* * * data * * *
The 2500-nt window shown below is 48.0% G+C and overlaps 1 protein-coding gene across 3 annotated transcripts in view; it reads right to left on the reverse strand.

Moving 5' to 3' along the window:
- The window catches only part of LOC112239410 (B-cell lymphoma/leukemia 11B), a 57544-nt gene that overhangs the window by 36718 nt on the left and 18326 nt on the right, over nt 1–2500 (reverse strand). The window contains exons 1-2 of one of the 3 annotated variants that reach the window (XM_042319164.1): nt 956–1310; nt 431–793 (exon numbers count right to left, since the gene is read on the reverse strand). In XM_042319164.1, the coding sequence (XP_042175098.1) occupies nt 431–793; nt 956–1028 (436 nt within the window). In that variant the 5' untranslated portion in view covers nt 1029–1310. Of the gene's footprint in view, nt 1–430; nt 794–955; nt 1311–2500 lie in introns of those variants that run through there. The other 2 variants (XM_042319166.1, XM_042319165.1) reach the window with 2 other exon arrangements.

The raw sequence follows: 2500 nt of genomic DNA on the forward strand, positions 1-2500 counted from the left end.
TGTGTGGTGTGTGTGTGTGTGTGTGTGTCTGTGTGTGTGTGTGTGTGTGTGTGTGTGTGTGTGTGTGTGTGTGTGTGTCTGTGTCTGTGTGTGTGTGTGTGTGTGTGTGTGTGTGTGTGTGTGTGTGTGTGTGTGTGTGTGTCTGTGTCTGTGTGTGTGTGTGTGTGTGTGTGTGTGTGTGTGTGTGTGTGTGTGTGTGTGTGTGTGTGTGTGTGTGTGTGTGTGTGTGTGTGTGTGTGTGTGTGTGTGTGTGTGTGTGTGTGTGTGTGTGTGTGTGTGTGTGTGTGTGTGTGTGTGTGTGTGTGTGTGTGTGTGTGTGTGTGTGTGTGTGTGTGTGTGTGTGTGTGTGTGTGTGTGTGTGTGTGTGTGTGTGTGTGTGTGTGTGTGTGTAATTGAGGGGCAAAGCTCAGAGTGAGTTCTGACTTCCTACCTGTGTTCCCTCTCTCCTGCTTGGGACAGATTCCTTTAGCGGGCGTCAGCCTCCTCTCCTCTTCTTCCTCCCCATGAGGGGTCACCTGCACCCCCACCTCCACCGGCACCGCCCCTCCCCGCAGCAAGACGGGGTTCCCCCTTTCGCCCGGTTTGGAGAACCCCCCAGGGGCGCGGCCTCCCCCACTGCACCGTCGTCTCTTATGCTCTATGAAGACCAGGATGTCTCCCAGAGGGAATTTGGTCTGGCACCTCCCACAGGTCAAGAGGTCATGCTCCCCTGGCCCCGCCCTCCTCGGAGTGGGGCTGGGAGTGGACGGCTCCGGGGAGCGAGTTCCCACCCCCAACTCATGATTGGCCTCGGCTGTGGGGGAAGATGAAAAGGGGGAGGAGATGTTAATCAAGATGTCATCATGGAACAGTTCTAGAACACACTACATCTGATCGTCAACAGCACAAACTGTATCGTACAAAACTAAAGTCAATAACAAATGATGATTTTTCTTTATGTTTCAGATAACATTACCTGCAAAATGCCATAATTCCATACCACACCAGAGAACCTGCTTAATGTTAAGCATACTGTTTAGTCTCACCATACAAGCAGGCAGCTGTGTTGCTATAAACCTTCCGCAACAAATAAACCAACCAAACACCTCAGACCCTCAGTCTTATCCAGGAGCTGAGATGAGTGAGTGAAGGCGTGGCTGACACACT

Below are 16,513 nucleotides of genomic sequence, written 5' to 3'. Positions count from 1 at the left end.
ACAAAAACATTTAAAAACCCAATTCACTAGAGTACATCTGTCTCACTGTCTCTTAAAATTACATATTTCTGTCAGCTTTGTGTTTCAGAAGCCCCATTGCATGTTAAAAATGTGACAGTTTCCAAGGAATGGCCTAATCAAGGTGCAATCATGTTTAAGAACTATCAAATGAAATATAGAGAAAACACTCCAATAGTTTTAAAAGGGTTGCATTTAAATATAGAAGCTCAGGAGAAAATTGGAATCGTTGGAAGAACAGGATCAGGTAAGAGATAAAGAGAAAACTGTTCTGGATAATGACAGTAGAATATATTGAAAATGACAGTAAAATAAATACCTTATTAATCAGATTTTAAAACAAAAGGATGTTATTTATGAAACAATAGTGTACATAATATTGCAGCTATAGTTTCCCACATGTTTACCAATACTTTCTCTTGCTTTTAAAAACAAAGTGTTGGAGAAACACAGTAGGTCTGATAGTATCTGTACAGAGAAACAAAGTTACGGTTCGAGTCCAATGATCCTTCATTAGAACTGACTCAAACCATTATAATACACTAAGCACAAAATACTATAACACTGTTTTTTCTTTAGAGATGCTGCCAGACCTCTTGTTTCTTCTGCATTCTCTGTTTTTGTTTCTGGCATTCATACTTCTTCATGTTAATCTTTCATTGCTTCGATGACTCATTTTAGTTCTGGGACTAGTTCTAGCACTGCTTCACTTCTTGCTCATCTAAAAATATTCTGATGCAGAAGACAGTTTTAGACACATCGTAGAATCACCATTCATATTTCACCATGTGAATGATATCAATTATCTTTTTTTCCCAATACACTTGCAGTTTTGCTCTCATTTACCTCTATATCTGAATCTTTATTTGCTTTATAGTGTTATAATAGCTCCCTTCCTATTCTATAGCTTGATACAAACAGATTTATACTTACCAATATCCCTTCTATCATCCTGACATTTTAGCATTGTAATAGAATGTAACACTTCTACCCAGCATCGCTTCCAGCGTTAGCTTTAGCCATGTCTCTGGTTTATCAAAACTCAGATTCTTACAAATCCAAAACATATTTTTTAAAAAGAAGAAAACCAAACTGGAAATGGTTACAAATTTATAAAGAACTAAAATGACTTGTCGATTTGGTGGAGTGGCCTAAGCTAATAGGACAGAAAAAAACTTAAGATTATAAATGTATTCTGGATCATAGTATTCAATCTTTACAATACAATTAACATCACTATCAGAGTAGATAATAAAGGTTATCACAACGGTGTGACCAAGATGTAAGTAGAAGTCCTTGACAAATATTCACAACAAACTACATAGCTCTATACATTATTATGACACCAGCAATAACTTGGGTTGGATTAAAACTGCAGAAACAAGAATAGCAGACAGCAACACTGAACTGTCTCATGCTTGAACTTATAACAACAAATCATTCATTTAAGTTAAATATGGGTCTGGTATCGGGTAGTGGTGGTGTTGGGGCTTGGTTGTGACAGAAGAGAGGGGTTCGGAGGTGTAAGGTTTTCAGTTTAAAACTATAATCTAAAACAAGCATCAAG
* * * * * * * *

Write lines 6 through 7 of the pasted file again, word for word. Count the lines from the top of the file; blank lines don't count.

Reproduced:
Below are 16,513 nucleotides of genomic sequence, written 5' to 3'. Positions count from 1 at the left end.
ACAAAAACATTTAAAAACCCAATTCACTAGAGTACATCTGTCTCACTGTCTCTTAAAATTACATATTTCTGTCAGCTTTGTGTTTCAGAAGCCCCATTGCATGTTAAAAATGTGACAGTTTCCAAGGAATGGCCTAATCAAGGTGCAATCATGTTTAAGAACTATCAAATGAAATATAGAGAAAACACTCCAATAGTTTTAAAAGGGTTGCATTTAAATATAGAAGCTCAGGAGAAAATTGGAATCGTTGGAAGAACAGGATCAGGTAAGAGATAAAGAGAAAACTGTTCTGGATAATGACAGTAGAATATATTGAAAATGACAGTAAAATAAATACCTTATTAATCAGATTTTAAAACAAAAGGATGTTATTTATGAAACAATAGTGTACATAATATTGCAGCTATAGTTTCCCACATGTTTACCAATACTTTCTCTTGCTTTTAAAAACAAAGTGTTGGAGAAACACAGTAGGTCTGATAGTATCTGTACAGAGAAACAAAGTTACGGTTCGAGTCCAATGATCCTTCATTAGAACTGACTCAAACCATTATAATACACTAAGCACAAAATACTATAACACTGTTTTTTCTTTAGAGATGCTGCCAGACCTCTTGTTTCTTCTGCATTCTCTGTTTTTGTTTCTGGCATTCATACTTCTTCATGTTAATCTTTCATTGCTTCGATGACTCATTTTAGTTCTGGGACTAGTTCTAGCACTGCTTCACTTCTTGCTCATCTAAAAATATTCTGATGCAGAAGACAGTTTTAGACACATCGTAGAATCACCATTCATATTTCACCATGTGAATGATATCAATTATCTTTTTTTCCCAATACACTTGCAGTTTTGCTCTCATTTACCTCTATATCTGAATCTTTATTTGCTTTATAGTGTTATAATAGCTCCCTTCCTATTCTATAGCTTGATACAAACAGATTTATACTTACCAATATCCCTTCTATCATCCTGACATTTTAGCATTGTAATAGAATGTAACACTTCTACCCAGCATCGCTTCCAGCGTTAGCTTTAGCCATGTCTCTGGTTTATCAAAACTCAGATTCTTACAAATCCAAAACATATTTTTTAAAAAGAAGAAAACCAAACTGGAAATGGTTACAAATTTATAAAGAACTAAAATGACTTGTCGATTTGGTGGAGTGGCCTAAGCTAATAGGACAGAAAAAAACTTAAGATTATAAATGTATTCTGGATCATAGTATTCAATCTTTACAATACAATTAACATCACTATCAGAGTAGATAATAAAGGTTATCACAACGGTGTGACCAAGATGTAAGTAGAAGTCCTTGACAAATATTCACAACAAACTACATAGCTCTATACATTATTATGACACCAGCAATAACTTGGGTTGGATTAAAACTGCAGAAACAAGAATAGCAGACAGCAACACTGAACTGTCTCATGCTTGAACTTATAACAACAAATCATTCATTTAAGTTAAATATGGGTCTGGTATCGGGTAGTGGTGGTGTTGGGGCTTGGTTGTGACAGAAGAGAGGGGTTCGGAGGTGTAAGGTTTTCAGTTTAAAACTATAATCTAAAACAAGCATCAAG